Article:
2017

by Richard Kolkovich

As 2017 dawns, I am prone to reflect on the past year and plan for the next, as many of us are. I am not a fan of the typical rituals of the new year in the form of resolution. In the end, 1 January 2017 is no different from 31 December 2016; why, then, do we believe that things will happen differently simply due to a change in one number of our accounting for time?

Over the past month, I have spent much time reflecting not only on 2016 but on the past three years, beginning in 2014. I view these years as a triptych, grouped inexorably together in how my life has changed in the duration.

The world, too, has seen much loss: artists and visionaries, innocent lives, and even faith. While we mourn the likes of David Bowie and Carrie Fisher, we must also lament the senseless loss of people who are nameless to most of us: the victims of terrorist attacks the world over, victims of hunger, victims of war. On top of these losses of life, I feel much of the world loses faith. Politics aside, the Brexit vote and the election of Donald Trump speak to me of a yearning for change: a lack of faith in the established systems. A desire for a glimmer of something different, something that could maybe, possibly begin to effect change and bring hope to a disenfranchised world.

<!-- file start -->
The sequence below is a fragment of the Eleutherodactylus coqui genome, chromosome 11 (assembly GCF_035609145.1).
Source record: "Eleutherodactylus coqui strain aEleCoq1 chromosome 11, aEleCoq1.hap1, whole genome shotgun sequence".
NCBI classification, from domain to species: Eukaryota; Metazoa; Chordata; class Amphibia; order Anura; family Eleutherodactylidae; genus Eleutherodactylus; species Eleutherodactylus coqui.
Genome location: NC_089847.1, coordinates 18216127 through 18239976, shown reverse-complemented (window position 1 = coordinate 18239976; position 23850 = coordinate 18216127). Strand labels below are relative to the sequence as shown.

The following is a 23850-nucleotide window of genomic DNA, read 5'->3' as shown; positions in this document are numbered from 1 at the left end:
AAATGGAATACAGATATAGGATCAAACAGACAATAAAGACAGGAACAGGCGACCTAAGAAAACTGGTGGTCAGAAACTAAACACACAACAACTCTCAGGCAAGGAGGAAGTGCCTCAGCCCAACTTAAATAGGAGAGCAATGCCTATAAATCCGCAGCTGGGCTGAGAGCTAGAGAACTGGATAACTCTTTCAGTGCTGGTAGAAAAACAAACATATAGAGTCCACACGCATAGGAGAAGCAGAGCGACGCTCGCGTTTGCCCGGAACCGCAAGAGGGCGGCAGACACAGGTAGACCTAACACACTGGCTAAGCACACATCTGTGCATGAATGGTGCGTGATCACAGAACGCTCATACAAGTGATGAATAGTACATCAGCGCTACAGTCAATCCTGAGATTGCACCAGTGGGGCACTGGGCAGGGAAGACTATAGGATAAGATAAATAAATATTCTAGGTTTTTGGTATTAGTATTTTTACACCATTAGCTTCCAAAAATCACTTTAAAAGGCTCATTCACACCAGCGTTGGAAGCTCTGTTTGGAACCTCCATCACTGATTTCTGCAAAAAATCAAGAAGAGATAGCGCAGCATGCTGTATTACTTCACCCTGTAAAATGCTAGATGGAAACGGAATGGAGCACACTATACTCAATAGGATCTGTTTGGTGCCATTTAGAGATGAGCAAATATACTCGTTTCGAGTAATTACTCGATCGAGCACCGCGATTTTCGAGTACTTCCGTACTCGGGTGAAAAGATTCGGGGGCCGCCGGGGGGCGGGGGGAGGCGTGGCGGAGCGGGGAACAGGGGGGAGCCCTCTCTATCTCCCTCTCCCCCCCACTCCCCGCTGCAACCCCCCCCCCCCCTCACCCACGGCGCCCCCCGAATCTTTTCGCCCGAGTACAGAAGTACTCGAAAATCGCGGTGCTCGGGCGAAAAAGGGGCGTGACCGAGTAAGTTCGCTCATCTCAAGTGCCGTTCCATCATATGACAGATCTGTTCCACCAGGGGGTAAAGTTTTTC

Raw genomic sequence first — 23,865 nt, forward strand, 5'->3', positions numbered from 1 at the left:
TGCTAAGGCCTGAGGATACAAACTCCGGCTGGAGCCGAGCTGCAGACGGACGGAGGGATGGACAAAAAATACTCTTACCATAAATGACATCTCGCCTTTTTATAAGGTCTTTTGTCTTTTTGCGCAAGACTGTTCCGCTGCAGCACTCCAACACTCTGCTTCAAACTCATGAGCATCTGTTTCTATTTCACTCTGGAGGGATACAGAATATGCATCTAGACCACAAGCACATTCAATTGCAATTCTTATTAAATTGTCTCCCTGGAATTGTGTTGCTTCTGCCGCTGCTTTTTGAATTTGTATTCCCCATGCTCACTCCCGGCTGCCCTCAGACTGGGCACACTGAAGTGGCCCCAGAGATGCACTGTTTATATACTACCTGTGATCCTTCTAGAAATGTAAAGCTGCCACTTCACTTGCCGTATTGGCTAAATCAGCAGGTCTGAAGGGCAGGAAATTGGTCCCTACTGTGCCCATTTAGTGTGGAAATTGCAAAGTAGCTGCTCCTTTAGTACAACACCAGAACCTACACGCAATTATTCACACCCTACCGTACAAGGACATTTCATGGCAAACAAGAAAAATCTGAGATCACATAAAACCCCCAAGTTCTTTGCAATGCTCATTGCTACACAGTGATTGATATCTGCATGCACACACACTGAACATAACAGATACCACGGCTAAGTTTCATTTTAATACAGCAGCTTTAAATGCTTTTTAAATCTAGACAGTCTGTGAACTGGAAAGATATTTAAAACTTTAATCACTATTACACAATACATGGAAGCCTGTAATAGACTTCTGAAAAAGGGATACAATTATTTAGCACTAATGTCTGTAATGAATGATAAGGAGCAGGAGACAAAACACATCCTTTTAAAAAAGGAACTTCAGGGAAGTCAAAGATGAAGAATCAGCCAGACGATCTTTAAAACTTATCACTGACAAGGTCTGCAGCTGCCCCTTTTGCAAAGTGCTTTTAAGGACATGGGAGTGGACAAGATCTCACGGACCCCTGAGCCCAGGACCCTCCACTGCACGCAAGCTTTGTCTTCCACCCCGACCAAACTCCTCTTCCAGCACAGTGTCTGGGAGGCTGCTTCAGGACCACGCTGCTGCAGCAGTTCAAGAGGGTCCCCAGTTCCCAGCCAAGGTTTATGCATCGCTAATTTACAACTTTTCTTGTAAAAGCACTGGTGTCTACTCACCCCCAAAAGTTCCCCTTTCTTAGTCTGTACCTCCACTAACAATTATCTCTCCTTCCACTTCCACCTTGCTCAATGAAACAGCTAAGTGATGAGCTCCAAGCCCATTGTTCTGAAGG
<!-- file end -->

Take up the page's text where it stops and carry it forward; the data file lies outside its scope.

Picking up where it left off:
For me personally, these years have seen immense turmoil, loss, and suffering. Ventures have collapsed and relationships have come to their end. I have lost much that was dear to me, and I have been challenged in ways I could not have previously imagined. And yet, I do not, as seems common, lament these years.

I do not seek to blame the years, to give them agency as if they are powered by an unseen force which acts only to cause pain. I can find plenty of responsibility for myself in much of the suffering. And I have experienced expansive personal growth in confronting these tribulations. I am a better person than I was three years ago, and I still have room to grow. To err is human, and I can never hope to not err. But I can hope to not err in the same ways, learning from my mistakes and continuing to grow throughout my remaining years on this planet.

To be true, I have also experienced some amazing highs during this triptych. I have found joy, love, and compassion in places both known and unexpected. And I have only gratitude for the experiences, both positive and negative, as they have continued to shape me into a better person.

And so I do not say farewell to 2016 with resentment or distaste. Nor do I resolve to do anything so drastically different in 2017 to improve myself. I simply greet 2017 as yet another year and remember that I will err and things will change. But every single day is a fresh start, a fresh chance to be better than the day before. And a chance to be greatful to draw breath in this amazing world.


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